• a certificate that states the enforceable nature of the judgment and contains relevant details, for example, information on the recoverable costs for the proceedings.
 
In general, there is no pre-determined timeframe for granting recognition and enforcement. In some situations, a judgment that is issued in another EU member state can be both recognized and enforced without any other mandatory proceedings. 

For judgments rendered in a state that is part of a treaty, such as the Lugano Convention, the requirements for the mandatory documents may differ, however, in principle the two mentioned above will remain (a certified judgment copy and the declaration of enforceability). 

A limitation period can apply for the enforcement of a foreign judgment and this timeframe can be of twenty years. The foreign statute of limitations has no implications on how a foreign judgment is recognized and enforced in the Netherlands.
 

What are some of the procedures handled by the European Court of Justice?


Eight advocates-general work for the Court and their job is to present opinions on the cases brought before the Court. This procedure must be public and impartial.

Each judge and advocate-general, which are agreed by the Government, have a six-year term, with the possibility of renewal.

There are several types of cases the Court can compel with, but the most common are:

- Requesting for a preliminary ruling: procedure initiated by the national court asking the European Court of Justice to interpret the EU law;

- Actions for failure to fulfill an obligation: in this case, the government is accused of not applying the EU law;

- Actions for annulment: when the applicant requests the annulment of an act of an institution, body, office or agency of the Union, on the reason of violation the EU treaties or fundamental rights;

- Actions for failure to act: in this case, the Court verifies the legality of inaction institutions, organ or agency of the Union. The institution that violates the law must immediately put an end to the failure by appropriate measures;

- Direct actions initiated by individuals, companies or organizations against EU decisions or actions.

As a significant feature of the Court of Justice of the European Union or the Community judicial act, recognized in any state member, including Holland, may be mentioned the following:

- CJEU controls both the legality of Community acts and administrative affairs of the Community institutions, thus overseeing both the legislature and the executive community.

- CJEU can resolve both disputes between bodies, between organs and the Member States and between the Member States and natural or legal persons and between individuals, or between businesses.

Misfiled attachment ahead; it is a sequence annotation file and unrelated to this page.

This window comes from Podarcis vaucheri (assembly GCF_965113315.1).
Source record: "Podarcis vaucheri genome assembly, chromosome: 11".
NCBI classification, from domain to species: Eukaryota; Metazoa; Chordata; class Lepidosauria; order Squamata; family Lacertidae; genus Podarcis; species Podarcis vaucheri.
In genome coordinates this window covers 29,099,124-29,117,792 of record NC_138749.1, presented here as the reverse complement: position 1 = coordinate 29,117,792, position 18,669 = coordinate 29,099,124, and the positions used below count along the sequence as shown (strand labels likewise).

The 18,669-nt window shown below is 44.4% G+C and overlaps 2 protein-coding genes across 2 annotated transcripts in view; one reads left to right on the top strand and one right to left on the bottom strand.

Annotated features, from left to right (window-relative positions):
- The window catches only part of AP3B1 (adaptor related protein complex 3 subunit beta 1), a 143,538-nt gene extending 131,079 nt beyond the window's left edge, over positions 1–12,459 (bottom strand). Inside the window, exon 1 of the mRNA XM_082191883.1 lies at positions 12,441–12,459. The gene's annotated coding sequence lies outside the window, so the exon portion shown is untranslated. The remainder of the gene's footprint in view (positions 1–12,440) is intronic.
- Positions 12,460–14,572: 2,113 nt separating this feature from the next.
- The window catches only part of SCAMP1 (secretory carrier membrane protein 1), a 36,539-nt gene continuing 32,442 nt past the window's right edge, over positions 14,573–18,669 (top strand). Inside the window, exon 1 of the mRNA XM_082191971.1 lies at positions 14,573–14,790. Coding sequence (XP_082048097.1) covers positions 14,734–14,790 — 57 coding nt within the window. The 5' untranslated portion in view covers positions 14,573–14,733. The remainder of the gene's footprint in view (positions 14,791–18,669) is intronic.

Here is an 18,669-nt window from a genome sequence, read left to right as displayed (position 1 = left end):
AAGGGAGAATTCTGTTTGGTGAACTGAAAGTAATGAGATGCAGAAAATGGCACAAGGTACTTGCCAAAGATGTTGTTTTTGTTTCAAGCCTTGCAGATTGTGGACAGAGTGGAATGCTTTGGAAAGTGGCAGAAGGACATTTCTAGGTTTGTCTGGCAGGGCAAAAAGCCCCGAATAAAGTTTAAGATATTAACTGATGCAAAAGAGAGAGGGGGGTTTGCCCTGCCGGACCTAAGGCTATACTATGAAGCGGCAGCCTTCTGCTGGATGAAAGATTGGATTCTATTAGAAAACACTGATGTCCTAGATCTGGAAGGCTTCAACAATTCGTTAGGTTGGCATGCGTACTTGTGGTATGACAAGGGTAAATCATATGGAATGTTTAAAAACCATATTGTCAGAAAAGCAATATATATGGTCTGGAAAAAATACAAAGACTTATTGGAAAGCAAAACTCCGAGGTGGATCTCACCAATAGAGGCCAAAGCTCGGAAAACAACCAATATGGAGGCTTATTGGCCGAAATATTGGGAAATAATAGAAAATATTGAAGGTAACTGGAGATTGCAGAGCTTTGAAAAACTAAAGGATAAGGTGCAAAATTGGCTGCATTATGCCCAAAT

- CJEU is a mandatory competence and parties to the dispute are unable to deny the jurisdiction of the Court, except in a few limited cases provided.

- The Court's rulings are final and enforceable within the boundaries of Community scattered even exequatur or other approval from the state on whose territory it is to be enforced.

- CJEU is empowered to adjudicate including monetary penalties against any party acting, or to modify any penalty imposed against any litigant, or to modify any penalty imposed administratively established by other Community bodies, especially those imposed by the Commission, if the amount is disputed the fined.

- In some cases, the CJEU intervenes in the ratification of treaties under international law concluded by the Community bodies are required to consult with it before signing such treaties.

- CJEU generally has exclusive jurisdiction because under Article 292 of the EC Treaty Member States are obliged expressly disputes concerning the application and interpretation of Community law is not regulated in a different manner to that provided for in the Treaty. 

- Supreme courts of the Member States in the EU (and even the national courts of the last instance) are obliged to request the CJEU opinion whenever questions arise in this regard.

Creditors should remember as a general guideline that judgments rendered in another EU member state are automatically recognized and enforced in the Netherlands as per the Brussels I Regulation (Recast).

Our team of debt collection lawyers can detail on these relevant legal resources as well as provide adequate legal counseling as per the course of action whenever creditors need to enforce in the Netherlands an EU court decision. The decisions regarding the recognition and the enforcement of judgments can be subject to appeal. Contact us for more information on the enforcement of an EU court decision in Holland.